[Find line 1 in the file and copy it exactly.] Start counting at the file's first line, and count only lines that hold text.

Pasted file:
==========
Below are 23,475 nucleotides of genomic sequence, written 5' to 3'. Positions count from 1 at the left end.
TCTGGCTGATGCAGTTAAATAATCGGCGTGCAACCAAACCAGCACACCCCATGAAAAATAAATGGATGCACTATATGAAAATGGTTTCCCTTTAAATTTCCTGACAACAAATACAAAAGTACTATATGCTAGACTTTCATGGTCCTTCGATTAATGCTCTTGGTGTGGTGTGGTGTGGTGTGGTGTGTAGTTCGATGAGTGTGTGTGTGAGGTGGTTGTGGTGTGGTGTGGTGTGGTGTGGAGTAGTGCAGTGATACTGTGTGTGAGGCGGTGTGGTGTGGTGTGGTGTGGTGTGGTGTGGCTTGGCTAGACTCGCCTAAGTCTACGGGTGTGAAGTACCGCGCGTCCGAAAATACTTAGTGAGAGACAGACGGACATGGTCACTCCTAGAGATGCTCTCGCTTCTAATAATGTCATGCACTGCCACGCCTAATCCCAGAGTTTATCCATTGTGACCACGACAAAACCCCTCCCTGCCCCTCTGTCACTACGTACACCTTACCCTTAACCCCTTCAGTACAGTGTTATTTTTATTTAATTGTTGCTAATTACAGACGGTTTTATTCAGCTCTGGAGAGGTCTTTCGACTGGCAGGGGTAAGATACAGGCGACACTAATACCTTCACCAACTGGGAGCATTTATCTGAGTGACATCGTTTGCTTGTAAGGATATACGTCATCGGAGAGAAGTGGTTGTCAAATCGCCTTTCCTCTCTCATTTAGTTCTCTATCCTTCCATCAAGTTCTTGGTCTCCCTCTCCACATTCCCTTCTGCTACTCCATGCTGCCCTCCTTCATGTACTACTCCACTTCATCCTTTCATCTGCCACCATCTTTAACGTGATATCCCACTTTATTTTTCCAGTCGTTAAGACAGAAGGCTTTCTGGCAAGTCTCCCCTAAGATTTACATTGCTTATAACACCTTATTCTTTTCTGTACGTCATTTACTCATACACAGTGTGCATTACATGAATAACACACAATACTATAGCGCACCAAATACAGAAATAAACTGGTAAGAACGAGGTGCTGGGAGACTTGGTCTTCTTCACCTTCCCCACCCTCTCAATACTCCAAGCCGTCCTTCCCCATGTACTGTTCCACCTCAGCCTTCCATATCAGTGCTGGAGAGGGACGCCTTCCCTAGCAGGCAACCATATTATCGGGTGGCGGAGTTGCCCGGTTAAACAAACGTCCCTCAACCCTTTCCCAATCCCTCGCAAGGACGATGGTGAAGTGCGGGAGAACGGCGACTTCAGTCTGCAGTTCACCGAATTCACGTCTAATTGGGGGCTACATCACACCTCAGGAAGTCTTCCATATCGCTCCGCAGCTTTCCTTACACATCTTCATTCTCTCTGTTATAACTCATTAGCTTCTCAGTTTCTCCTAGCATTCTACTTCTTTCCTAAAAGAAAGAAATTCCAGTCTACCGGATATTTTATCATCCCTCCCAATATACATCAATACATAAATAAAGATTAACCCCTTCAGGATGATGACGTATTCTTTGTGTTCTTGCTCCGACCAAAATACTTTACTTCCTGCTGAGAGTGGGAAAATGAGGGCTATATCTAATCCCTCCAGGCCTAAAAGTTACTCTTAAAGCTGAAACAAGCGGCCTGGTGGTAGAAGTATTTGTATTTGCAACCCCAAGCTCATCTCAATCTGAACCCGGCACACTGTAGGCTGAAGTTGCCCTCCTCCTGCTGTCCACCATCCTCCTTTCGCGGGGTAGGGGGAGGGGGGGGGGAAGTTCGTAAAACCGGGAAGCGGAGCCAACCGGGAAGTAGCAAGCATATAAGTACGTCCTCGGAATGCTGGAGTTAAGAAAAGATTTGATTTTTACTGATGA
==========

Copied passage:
Below are 23,475 nucleotides of genomic sequence, written 5' to 3'. Positions count from 1 at the left end.